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United States v. Rodriguez

United States Court of Appeals, Eighth Circuit

August 25, 2016

United States of America Plaintiff- Appellant
Joshua W. Rodriguez Defendant-Appellee

          Submitted: May 17, 2016

         Appeal from United States District Court for the District of Nebraska - Omaha

          Before WOLLMAN, LOKEN, and BENTON, Circuit Judges.

          BENTON, Circuit Judge.

         Joshua W. Rodriguez was charged with possession of a machinegun and unlawful possession of an assault rifle. The district court suppressed evidence gained after police entered his residence without a warrant. See United States v. Rodriguez, 2015 WL 4546751 (D. Neb. July 28, 2015). The government appeals. Having jurisdiction under 18 U.S.C. § 3731, this court reverses and remands.

         In June 2014, Nebraska Narcotics Investigator Richard Lutter surveyed Rodriguez's house. He saw several items suggesting Rodriguez was growing marijuana: potting plants in the back of his vehicle, carbon dioxide canisters inside the open garage door, and several 55-gallon plastic barrels. Lutter checked Rodriguez's background, finding drug and firearm convictions. Lutter subpoenaed his utility records, which showed usage many times higher than comparable residences in the area. In early December, another officer stopped Rodriguez for a traffic violation, and told Lutter that his vehicle smelled of marijuana (but the officer searched and found no contraband).

         Lutter believed he did not yet have probable cause for a search warrant. On December 18, Lutter and four other officers gathered near Rodriguez's residence for a "knock and talk." Lutter and another officer, in plain clothes, walked onto Rodriguez's front steps. Lutter's body camera was recording.

         Rodriguez's house had an inner front door and an outer screen door. Lutter opened the screen door, knocked on the front door, and let the screen door close. Rodriguez opened both doors, closed the inner door, and stepped onto the front steps. Lutter immediately smelled marijuana.

         Lutter introduced himself as an investigator with the Nebraska State Patrol, said he had a "couple quick questions, " and asked Rodriguez if they could "step in and talk real quick" because the neighbors were outside. Rodriguez replied he would "like to ask what it's about first." Lutter said he was "conducting an investigation that's possibly related to the manufacturing of marijuana" and "would like to ask a couple quick questions about it." Lutter added "If there's nothing going on, there's no problems or anything like that, we're out of here, we're out of your hair." Rodriguez did not verbally respond to Lutter's comments, but immediately turned and entered the house. Lutter followed him inside. Rodriguez did not say anything as they entered the house.

         Once inside, Lutter detected the "overwhelming" smell of marijuana. The other four officers also entered. Lutter told Rodriguez and his girlfriend to sit at the dining-room table while the other officers conducted a sweep "to make sure there's nobody else in the residence." While the officers swept the house, Lutter told Rodriguez he did not yet have enough evidence to charge him, "had enough to secure a search warrant for the residence, " and would apply for it as soon as the other officers secured the house.

         During the sweep, one officer saw marijuana plants, bags of marijuana, a pipe, and an AK-47. Leaving Rodriguez and his girlfriend with the other officers, Lutter went and got a search warrant. Officers then seized more than 20 firearms, including a machinegun, and evidence of a marijuana-growing operation.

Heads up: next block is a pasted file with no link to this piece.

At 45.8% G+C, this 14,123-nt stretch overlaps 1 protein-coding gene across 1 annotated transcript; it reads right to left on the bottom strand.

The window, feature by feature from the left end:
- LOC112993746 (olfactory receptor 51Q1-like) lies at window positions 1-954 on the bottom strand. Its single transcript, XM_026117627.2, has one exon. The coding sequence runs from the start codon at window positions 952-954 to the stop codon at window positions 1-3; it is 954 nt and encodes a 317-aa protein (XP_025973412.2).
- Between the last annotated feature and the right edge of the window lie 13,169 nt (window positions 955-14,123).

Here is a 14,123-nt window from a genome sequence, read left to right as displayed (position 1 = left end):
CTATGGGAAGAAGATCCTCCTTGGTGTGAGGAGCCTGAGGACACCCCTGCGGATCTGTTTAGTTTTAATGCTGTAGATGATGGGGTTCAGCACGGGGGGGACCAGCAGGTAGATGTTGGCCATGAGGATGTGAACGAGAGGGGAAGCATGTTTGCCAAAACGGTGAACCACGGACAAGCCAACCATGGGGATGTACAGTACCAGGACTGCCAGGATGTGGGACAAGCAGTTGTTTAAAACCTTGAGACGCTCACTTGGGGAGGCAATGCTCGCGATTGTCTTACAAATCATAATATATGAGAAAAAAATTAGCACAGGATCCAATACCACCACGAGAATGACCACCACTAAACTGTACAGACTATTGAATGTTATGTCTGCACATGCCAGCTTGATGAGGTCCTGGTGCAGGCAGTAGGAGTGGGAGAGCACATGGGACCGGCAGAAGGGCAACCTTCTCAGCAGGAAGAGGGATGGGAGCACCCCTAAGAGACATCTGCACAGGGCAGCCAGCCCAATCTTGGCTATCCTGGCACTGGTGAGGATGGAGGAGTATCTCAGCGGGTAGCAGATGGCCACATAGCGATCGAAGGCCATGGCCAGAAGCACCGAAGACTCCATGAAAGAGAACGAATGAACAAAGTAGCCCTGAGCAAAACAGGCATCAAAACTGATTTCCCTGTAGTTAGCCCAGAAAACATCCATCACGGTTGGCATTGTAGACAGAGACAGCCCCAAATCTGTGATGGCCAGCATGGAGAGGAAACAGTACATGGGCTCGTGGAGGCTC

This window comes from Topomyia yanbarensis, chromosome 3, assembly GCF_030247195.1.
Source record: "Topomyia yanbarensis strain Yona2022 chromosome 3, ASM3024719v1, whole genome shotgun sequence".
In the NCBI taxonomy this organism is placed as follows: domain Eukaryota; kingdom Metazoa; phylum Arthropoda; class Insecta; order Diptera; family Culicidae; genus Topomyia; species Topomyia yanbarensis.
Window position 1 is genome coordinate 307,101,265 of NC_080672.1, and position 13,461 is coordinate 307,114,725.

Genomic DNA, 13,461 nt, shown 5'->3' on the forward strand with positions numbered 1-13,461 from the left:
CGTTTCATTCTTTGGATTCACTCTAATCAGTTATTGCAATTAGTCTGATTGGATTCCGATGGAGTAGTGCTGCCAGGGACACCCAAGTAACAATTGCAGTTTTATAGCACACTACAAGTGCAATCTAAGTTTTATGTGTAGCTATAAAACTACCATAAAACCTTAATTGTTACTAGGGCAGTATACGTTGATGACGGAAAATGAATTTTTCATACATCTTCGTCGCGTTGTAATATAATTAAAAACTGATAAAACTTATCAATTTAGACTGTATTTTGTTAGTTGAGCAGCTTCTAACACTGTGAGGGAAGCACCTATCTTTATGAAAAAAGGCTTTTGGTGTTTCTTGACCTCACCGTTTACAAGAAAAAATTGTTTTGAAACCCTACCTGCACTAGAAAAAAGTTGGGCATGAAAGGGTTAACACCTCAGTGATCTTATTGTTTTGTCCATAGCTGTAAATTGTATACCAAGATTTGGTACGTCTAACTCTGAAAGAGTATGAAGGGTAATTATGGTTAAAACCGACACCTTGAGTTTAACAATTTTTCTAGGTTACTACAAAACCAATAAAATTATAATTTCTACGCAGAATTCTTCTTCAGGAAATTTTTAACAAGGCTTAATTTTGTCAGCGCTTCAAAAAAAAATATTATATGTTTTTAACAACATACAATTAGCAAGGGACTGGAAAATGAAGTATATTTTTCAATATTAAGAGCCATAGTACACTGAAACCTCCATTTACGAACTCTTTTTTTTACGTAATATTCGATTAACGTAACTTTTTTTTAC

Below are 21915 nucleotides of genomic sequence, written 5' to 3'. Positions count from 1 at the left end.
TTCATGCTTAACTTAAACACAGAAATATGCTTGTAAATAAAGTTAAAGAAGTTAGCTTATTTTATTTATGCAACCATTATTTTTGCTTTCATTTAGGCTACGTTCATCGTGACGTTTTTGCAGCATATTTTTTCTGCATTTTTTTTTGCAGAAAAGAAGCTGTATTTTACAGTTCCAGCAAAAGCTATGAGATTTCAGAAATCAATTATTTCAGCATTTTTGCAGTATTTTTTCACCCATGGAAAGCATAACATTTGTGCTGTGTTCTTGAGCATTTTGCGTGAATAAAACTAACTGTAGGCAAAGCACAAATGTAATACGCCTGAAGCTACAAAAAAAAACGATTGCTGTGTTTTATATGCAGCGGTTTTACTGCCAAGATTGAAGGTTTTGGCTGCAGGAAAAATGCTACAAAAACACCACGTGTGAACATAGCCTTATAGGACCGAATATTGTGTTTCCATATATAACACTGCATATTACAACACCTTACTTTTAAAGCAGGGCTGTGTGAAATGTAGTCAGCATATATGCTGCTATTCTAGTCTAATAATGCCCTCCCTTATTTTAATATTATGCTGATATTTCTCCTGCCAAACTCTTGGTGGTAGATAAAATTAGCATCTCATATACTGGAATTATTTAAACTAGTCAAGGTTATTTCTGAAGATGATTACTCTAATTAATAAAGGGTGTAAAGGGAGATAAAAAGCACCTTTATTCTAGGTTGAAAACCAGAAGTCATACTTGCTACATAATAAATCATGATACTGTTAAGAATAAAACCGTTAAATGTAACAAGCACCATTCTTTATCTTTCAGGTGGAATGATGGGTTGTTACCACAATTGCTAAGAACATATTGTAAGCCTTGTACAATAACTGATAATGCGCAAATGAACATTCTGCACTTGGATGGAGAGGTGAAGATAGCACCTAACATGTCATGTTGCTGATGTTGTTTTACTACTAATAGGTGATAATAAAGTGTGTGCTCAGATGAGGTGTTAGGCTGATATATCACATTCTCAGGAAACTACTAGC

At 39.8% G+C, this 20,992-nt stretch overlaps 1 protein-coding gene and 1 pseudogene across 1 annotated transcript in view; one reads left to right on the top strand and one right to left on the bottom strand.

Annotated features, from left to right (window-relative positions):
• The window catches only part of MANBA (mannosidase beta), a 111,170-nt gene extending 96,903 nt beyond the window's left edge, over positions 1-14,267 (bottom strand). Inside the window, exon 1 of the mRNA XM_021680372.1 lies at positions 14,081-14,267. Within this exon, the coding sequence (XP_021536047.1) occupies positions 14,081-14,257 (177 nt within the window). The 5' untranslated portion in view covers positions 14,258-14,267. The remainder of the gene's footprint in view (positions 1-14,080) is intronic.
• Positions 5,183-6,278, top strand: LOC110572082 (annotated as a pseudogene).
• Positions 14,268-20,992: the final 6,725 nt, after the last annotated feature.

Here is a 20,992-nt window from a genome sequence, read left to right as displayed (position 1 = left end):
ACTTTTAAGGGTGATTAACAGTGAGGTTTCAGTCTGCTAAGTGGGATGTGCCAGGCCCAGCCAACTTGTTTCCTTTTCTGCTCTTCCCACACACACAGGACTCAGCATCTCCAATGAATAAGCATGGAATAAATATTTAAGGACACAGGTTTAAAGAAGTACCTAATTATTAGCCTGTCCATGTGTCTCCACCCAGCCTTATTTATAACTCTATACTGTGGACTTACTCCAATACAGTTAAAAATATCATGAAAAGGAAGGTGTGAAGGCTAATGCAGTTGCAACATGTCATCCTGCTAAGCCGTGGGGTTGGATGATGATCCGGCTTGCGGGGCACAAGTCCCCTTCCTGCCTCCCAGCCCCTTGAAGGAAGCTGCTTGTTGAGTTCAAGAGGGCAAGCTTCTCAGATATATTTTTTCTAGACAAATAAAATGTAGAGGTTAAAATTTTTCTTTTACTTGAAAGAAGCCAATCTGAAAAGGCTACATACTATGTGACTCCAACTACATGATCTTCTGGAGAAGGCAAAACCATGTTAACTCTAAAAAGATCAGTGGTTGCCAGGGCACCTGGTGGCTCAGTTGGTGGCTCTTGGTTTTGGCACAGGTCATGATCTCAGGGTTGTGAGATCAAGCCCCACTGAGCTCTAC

A grand jury charged Rodriguez with knowingly possessing a machinegun, in violation of 18 U.S.C. §§ 922(o) and 924(a)(2), and being an unlawful user and addict in possession of an assault rifle, in violation of 18 U.S.C. § 922(g)(3). He moved to suppress the seized evidence, arguing he did not consent to the officers' warrantless entry and there was no lawful justification for the protective sweep. The magistrate judge recommended denying the motion to suppress, finding, after viewing the body-camera video, that Rodriguez voluntarily consented to the officers' entry. The district court rejected the magistrate judge's findings and suppressed the evidence, concluding Rodriguez did not consent to the officers' entry. The government appeals.

         Reviewing a district court's grant of a motion to suppress, this court reviews factual findings for clear error and application of law de novo. United States v. Hurt, 376 F.3d 789, 791 (8th Cir. 2004). This court is "bound by the district court's findings of fact regarding the circumstances of the search unless [it] believe[s] on the basis of the record as a whole that the district court clearly erred." United States v. Rowland, 341 F.3d 774, 778 (8th Cir. 2003). This court "may reverse the district court's ultimate ruling . . . if the ruling reflects an erroneous view of the applicable law." Id.


         "The Fourth Amendment generally prohibits police from entering a home without a warrant unless the circumstances fit an established exception to the warrant requirement." United States v. Khabeer, 410 F.3d 477, 482-83 (8th Cir. 2005). Of course, "[a]n individual may validly consent to an otherwise impermissible search if, in the totality of the circumstances, consent is freely and voluntarily given, and not the product of implicit or explicit coercion." United States v. Rambo, 789 F.2d 1289, 1296 (8th Cir. 1986). "Voluntary consent may be express or implied." United States v. Lakoskey, 462 F.3d 965, 973 (8th Cir. 2006). Consent may be inferred from the defendant's "words, gestures, or other conduct, " and the ultimate inquiry is not whether the ...

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